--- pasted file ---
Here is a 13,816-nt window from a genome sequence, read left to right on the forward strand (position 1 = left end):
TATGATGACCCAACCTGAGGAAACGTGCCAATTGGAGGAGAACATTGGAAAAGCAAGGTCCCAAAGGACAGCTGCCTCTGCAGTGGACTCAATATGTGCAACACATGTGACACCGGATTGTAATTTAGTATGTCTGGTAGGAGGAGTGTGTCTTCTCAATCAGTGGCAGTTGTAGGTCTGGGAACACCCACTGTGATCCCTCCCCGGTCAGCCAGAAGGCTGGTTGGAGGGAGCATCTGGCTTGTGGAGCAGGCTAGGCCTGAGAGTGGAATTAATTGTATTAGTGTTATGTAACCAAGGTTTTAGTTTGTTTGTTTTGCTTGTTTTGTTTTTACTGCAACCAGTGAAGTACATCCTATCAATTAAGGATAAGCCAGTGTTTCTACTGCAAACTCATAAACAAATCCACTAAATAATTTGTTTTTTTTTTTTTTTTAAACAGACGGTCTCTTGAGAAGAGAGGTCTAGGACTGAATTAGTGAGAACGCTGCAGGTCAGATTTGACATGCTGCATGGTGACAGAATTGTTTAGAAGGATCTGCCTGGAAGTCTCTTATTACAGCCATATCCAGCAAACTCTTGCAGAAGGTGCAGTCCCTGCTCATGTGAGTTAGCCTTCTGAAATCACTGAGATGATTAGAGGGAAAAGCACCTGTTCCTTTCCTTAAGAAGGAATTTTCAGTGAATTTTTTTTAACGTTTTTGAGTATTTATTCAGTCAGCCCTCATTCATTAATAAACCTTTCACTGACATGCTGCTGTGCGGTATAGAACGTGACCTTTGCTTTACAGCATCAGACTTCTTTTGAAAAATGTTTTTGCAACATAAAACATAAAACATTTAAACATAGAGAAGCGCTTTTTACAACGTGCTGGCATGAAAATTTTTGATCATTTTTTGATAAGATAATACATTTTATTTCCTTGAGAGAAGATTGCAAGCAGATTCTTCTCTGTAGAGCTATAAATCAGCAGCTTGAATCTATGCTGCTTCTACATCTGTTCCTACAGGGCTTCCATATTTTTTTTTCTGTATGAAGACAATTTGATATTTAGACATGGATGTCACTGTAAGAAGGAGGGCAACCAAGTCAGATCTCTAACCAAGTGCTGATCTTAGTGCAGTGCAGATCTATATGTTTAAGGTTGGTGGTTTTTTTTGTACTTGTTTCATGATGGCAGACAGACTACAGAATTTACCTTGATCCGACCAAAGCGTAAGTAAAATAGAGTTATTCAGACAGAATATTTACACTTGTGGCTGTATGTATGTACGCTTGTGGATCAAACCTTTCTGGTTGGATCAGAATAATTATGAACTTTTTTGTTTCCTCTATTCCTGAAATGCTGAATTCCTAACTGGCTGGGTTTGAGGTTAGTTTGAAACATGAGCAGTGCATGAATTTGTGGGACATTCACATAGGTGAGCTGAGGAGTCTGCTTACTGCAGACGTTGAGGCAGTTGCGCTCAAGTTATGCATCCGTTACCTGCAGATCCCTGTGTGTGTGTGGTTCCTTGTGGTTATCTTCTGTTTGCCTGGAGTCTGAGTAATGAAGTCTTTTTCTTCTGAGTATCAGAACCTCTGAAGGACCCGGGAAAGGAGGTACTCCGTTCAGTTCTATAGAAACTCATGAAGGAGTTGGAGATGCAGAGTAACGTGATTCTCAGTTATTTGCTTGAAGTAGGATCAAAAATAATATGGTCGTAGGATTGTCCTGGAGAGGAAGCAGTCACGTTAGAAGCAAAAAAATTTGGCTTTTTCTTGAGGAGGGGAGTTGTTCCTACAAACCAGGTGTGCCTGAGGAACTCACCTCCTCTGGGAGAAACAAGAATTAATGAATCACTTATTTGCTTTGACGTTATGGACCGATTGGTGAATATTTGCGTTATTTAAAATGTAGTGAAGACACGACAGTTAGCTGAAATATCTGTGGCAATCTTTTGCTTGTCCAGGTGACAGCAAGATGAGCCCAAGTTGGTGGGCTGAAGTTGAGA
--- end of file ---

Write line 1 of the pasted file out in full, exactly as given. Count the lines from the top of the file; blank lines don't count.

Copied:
Here is a 13,816-nt window from a genome sequence, read left to right on the forward strand (position 1 = left end):